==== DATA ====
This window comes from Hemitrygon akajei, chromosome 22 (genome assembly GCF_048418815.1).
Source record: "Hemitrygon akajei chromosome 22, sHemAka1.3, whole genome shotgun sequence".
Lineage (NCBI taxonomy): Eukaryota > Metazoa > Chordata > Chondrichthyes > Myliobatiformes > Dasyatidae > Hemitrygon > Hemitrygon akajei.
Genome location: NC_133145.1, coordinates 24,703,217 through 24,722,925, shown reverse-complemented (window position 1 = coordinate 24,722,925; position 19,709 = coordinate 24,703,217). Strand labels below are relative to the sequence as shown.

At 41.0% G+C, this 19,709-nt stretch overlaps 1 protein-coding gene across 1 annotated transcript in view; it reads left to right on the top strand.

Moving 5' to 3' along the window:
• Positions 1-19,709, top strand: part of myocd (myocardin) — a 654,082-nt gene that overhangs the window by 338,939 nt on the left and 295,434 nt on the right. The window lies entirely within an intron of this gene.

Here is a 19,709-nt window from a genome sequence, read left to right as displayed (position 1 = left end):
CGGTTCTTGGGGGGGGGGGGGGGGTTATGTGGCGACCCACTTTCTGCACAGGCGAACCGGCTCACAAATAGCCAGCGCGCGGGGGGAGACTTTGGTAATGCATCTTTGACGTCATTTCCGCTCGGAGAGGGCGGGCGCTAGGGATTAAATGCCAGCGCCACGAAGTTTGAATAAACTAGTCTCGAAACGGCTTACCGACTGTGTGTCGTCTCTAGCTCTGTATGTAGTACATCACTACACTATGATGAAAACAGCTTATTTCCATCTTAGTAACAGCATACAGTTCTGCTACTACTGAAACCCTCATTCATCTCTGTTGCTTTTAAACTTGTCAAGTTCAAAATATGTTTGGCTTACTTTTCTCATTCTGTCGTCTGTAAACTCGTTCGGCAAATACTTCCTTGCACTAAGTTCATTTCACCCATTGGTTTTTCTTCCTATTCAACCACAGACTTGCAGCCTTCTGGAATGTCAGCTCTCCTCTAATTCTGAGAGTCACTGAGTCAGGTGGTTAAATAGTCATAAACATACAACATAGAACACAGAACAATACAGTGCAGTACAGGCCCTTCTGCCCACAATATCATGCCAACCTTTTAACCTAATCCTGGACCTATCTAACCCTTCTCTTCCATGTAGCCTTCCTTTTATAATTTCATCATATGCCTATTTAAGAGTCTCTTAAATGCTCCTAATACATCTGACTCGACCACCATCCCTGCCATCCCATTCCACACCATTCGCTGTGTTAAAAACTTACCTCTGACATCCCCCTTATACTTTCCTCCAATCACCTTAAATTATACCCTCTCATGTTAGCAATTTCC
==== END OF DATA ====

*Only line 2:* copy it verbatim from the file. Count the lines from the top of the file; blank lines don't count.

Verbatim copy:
Source record: "Hemitrygon akajei chromosome 22, sHemAka1.3, whole genome shotgun sequence".